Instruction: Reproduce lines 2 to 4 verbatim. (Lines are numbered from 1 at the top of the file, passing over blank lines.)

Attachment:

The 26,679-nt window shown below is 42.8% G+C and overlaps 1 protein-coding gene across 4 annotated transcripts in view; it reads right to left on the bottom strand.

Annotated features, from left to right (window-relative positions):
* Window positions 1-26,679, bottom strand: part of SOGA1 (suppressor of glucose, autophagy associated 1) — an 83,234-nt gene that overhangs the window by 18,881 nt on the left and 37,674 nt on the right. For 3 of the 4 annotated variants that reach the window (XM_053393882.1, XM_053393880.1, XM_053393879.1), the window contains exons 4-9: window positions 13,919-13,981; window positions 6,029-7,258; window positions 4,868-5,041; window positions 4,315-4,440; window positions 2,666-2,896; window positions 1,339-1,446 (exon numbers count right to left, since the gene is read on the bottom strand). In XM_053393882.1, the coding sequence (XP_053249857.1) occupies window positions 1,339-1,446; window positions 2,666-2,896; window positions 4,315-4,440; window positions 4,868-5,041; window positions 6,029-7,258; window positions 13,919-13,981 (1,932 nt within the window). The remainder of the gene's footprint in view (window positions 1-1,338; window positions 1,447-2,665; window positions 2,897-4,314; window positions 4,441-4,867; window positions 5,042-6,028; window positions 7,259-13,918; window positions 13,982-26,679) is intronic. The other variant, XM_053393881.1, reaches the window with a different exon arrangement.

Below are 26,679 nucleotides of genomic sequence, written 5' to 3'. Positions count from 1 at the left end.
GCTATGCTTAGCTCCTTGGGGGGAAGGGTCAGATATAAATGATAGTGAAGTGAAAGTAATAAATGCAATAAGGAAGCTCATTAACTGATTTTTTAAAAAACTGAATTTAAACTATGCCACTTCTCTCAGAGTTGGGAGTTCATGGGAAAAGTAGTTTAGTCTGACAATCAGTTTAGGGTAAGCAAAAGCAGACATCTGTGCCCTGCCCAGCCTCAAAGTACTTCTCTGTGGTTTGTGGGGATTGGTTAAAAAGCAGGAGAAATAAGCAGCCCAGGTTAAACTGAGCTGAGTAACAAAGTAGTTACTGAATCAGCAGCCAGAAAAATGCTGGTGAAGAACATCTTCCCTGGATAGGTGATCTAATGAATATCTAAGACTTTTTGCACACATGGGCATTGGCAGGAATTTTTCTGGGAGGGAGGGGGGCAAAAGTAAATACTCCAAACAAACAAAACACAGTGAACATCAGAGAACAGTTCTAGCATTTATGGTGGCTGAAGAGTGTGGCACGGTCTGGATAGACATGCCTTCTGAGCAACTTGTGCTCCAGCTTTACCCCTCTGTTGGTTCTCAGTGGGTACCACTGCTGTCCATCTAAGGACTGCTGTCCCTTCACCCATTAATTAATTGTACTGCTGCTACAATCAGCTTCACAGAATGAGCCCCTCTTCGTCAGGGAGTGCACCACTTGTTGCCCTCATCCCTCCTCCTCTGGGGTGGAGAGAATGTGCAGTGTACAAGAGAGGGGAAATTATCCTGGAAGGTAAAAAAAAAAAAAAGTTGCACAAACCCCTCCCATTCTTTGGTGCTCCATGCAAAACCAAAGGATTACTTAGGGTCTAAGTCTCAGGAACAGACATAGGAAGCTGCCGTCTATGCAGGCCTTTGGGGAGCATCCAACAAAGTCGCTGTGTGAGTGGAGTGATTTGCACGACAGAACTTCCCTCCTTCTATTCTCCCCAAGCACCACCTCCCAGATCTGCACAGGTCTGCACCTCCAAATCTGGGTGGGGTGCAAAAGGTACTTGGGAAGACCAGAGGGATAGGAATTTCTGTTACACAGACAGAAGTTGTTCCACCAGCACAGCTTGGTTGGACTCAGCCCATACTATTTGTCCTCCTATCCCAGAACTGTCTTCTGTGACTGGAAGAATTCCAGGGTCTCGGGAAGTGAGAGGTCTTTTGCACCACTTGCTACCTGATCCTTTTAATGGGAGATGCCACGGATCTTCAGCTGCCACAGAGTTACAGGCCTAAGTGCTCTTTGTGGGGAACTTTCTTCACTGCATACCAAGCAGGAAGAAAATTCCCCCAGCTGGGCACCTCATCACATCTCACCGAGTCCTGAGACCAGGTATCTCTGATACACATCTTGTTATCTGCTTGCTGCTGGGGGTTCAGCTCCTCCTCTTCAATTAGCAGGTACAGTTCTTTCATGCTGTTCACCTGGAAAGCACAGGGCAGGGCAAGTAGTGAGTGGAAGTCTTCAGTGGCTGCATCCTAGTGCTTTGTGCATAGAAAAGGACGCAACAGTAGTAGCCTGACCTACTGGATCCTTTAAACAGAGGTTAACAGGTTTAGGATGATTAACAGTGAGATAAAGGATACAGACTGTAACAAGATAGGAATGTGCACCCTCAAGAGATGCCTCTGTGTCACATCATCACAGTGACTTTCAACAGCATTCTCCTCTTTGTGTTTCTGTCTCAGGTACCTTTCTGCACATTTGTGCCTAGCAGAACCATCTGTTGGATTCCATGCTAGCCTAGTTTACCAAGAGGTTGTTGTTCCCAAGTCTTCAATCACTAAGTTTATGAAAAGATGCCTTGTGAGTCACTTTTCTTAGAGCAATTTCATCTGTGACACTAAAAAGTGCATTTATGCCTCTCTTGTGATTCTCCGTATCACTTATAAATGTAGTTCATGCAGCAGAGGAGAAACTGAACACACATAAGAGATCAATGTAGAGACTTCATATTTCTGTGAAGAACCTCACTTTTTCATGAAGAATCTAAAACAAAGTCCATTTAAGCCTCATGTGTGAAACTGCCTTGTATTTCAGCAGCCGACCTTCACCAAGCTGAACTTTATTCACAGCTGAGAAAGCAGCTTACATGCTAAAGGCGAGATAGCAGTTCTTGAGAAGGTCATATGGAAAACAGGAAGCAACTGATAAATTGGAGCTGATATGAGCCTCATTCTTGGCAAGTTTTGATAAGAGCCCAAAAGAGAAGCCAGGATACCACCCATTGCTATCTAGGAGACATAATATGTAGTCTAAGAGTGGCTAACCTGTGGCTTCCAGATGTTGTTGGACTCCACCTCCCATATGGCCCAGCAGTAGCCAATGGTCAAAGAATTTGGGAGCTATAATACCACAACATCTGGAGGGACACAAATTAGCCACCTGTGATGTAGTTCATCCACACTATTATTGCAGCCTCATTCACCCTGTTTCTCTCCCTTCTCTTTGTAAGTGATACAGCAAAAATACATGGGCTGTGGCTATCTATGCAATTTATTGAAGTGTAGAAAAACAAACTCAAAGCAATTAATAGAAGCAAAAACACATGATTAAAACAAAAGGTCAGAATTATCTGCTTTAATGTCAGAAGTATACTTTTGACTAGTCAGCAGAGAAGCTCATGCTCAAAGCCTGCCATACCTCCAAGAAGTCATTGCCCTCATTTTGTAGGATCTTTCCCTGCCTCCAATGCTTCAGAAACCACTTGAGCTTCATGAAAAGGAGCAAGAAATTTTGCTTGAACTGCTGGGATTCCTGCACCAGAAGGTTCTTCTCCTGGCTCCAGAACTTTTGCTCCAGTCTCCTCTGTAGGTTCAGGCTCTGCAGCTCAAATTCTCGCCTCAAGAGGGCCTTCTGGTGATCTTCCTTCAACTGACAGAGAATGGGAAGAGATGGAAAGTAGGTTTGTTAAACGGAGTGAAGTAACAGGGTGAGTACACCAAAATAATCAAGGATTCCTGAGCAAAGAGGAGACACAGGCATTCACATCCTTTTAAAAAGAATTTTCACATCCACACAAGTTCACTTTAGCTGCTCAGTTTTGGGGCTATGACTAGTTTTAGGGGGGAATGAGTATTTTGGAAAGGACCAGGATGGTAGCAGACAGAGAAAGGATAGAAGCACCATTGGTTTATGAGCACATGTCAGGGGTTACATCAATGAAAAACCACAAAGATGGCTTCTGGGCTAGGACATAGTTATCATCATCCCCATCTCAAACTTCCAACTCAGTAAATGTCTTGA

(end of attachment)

Annotated features, from left to right (window-relative positions):
* Window positions 1-26,679, bottom strand: part of SOGA1 (suppressor of glucose, autophagy associated 1) — an 83,234-nt gene that overhangs the window by 18,881 nt on the left and 37,674 nt on the right. For 3 of the 4 annotated variants that reach the window (XM_053393882.1, XM_053393880.1, XM_053393879.1), the window contains exons 4-9: window positions 13,919-13,981; window positions 6,029-7,258; window positions 4,868-5,041; window positions 4,315-4,440; window positions 2,666-2,896; window positions 1,339-1,446 (exon numbers count right to left, since the gene is read on the bottom strand). In XM_053393882.1, the coding sequence (XP_053249857.1) occupies window positions 1,339-1,446; window positions 2,666-2,896; window positions 4,315-4,440; window positions 4,868-5,041; window positions 6,029-7,258; window positions 13,919-13,981 (1,932 nt within the window). The remainder of the gene's footprint in view (window positions 1-1,338; window positions 1,447-2,665; window positions 2,897-4,314; window positions 4,441-4,867; window positions 5,042-6,028; window positions 7,259-13,918; window positions 13,982-26,679) is intronic. The other variant, XM_053393881.1, reaches the window with a different exon arrangement.

Below are 26,679 nucleotides of genomic sequence, written 5' to 3'. Positions count from 1 at the left end.